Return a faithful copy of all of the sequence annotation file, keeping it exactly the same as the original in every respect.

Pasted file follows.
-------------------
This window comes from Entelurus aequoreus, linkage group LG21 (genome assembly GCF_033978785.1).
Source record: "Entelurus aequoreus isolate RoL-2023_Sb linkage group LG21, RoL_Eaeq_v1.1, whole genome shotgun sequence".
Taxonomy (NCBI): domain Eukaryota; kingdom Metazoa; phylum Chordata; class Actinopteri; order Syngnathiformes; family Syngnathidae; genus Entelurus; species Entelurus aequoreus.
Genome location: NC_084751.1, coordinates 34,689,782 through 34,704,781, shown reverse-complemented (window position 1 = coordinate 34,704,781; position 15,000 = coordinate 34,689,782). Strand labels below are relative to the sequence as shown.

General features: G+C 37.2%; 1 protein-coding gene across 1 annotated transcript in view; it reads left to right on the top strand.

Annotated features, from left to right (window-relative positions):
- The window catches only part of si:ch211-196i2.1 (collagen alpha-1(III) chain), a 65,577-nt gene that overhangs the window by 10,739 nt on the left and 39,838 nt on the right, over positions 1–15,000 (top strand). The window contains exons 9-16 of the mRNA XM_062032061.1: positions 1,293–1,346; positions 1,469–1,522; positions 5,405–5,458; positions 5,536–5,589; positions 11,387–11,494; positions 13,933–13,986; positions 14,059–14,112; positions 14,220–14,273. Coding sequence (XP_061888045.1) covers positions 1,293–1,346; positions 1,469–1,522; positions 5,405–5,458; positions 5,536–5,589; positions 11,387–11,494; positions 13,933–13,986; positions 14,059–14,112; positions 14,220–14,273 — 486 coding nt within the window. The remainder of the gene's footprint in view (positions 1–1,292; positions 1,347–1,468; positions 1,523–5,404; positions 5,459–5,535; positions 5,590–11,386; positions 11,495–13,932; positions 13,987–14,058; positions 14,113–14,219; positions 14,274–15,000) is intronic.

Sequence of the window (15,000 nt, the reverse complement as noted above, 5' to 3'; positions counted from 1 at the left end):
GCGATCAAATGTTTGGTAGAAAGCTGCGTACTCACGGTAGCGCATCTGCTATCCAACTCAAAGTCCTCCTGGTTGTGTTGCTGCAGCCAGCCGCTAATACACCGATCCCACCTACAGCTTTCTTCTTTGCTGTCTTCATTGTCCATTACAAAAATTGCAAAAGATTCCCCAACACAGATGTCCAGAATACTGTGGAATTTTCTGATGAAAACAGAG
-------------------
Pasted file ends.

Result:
This window comes from Entelurus aequoreus, linkage group LG21 (genome assembly GCF_033978785.1).
Source record: "Entelurus aequoreus isolate RoL-2023_Sb linkage group LG21, RoL_Eaeq_v1.1, whole genome shotgun sequence".
Taxonomy (NCBI): domain Eukaryota; kingdom Metazoa; phylum Chordata; class Actinopteri; order Syngnathiformes; family Syngnathidae; genus Entelurus; species Entelurus aequoreus.
Genome location: NC_084751.1, coordinates 34,689,782 through 34,704,781, shown reverse-complemented (window position 1 = coordinate 34,704,781; position 15,000 = coordinate 34,689,782). Strand labels below are relative to the sequence as shown.

General features: G+C 37.2%; 1 protein-coding gene across 1 annotated transcript in view; it reads left to right on the top strand.

Annotated features, from left to right (window-relative positions):
- The window catches only part of si:ch211-196i2.1 (collagen alpha-1(III) chain), a 65,577-nt gene that overhangs the window by 10,739 nt on the left and 39,838 nt on the right, over positions 1–15,000 (top strand). The window contains exons 9-16 of the mRNA XM_062032061.1: positions 1,293–1,346; positions 1,469–1,522; positions 5,405–5,458; positions 5,536–5,589; positions 11,387–11,494; positions 13,933–13,986; positions 14,059–14,112; positions 14,220–14,273. Coding sequence (XP_061888045.1) covers positions 1,293–1,346; positions 1,469–1,522; positions 5,405–5,458; positions 5,536–5,589; positions 11,387–11,494; positions 13,933–13,986; positions 14,059–14,112; positions 14,220–14,273 — 486 coding nt within the window. The remainder of the gene's footprint in view (positions 1–1,292; positions 1,347–1,468; positions 1,523–5,404; positions 5,459–5,535; positions 5,590–11,386; positions 11,495–13,932; positions 13,987–14,058; positions 14,113–14,219; positions 14,274–15,000) is intronic.

Sequence of the window (15,000 nt, the reverse complement as noted above, 5' to 3'; positions counted from 1 at the left end):
GCGATCAAATGTTTGGTAGAAAGCTGCGTACTCACGGTAGCGCATCTGCTATCCAACTCAAAGTCCTCCTGGTTGTGTTGCTGCAGCCAGCCGCTAATACACCGATCCCACCTACAGCTTTCTTCTTTGCTGTCTTCATTGTCCATTACAAAAATTGCAAAAGATTCCCCAACACAGATGTCCAGAATACTGTGGAATTTTCTGATGAAAACAGAG